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Lessons from the extraordinary valuations of FAANGs

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30 July 2018
Point of view
Economic changes

Speech given (in French) on the occasion of the Xerfi conference "Transformation digitale et frénésie financière : l’entreprise, le travail et le capitalisme à l’ère numérique" on 5 April 2018.

The past fifteen years have witnessed a phenomenon that has had genuinely extraordinary consequences: the convergence of the world of finance and the world of global digital firms whose main economic feature is that they enjoy increasing returns (margins increase with volumes)...

Let's start with the facts. The seven biggest market capitalizations in the world are all firms that share these characteristics: Apple: $850 billion, Google (Alphabet): $720billion, Amazon: $700 billion, Microsoft: $680 billion, TenCent: $520 billion, Alibaba: $470 billion, Facebook: $460 billion.

Take the example of Amazon. The e-commerce giant currently has a market valuation of $700 billion, representing roughly 240 times its annual profits and four times its revenues.

In the world of conventional finance (i.e. that applying to firms experiencing decreasing returns), a company generating a profit of $3 billion could, depending on its growth prospects, be worth somewhere between $40 and $90 billion. But Amazon is valued at $700 billion.

This valuation is not a sign of irrational exuberance. On the contrary, nothing could be more rational in this convergence of finance and global firms enjoying increasing returns.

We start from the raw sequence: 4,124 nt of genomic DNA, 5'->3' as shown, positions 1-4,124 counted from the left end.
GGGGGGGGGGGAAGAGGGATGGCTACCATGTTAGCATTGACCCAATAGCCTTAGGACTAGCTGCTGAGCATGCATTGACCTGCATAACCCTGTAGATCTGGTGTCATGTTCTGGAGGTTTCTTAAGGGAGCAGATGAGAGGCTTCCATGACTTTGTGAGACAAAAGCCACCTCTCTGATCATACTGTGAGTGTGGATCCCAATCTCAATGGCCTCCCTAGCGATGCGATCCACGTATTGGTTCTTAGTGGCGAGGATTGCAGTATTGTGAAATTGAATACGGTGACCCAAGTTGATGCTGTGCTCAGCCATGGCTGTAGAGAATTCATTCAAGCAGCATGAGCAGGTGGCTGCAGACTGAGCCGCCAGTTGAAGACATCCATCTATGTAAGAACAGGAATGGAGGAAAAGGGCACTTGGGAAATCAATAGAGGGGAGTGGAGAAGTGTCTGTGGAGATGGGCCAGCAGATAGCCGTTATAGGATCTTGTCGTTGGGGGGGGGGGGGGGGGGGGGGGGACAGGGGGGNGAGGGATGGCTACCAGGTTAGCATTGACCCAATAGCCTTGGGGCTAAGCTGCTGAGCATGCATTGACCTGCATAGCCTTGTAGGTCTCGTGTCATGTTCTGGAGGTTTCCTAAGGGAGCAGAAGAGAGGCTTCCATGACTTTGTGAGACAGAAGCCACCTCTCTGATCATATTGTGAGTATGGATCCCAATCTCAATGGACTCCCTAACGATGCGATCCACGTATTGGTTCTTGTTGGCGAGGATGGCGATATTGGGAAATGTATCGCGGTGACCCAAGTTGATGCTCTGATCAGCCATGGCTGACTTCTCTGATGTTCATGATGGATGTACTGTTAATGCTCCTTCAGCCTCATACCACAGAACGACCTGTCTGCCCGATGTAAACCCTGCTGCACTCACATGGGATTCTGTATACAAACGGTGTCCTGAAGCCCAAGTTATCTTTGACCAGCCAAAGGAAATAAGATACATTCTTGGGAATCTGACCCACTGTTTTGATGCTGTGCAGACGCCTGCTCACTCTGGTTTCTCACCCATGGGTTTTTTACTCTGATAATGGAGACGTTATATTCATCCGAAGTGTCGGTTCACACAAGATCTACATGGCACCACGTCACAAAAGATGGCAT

The process takes place in two stages:

  • Initially, the financier-investor provides the firm with the capital needed for its growth by reversing his usual operating procedure: instead of injecting 10 into a firm that is worth 100 in exchange for 10% of its capital, he will inject 10 into a firm in exchange for 10% of the capital and decide, as a consequence, that the firm is worth 100. In other words, while it was the enterprise value that determined the amount of funding in the conventional world, here the reasoning is reversed and it is the amount of funding that determines the enterprise value.
  • Subsequently, the investor values the firm that he has just financed at a level that is disconnected from the usual parameters: he is prepared to pay an extremely high price for a firm that is generating losses (e.g. Uber, which is not listed on the stock exchange, generated losses of $4.5 billion in 2017, while Spotify was recently floated on the stock exchange and has a valuation of $26 billion, with losses of $1.24 billion) or small profits (e.g. Amazon), because the only criterion that counts is the fastest possible development of a monopolistic business model in which the winner takes all. In so doing, the financier is rational because he is factoring in the self-fulfilling nature of this way of proceeding. Providing these enterprises with substantial resources at the time of their launch enables them to achieve their monopolistic global ambitions: it is not because they are monopolistic that these firms are highly valued, it is because they are highly valued as a result of the funding provided to them that they can become monopolies. Uber, for example, which is not listed on the stock exchange, has raised $13.5 billion so far and is estimated to be worth $51 billion.

At the same time, the "disproportionate" valuations of these firms provide them with a currency (their own stock) which enables them to buy up their competitors, themselves often overvalued, without it costing them anything. For example, Instagram was bought by Facebook in 2012 for $1 billion when it had existed for only two years and had 13 employees. These valuations also 

provide them with extraordinary power in their commercial relations. These two phenomena also contribute, of course, to establishing the monopoly they are targeting.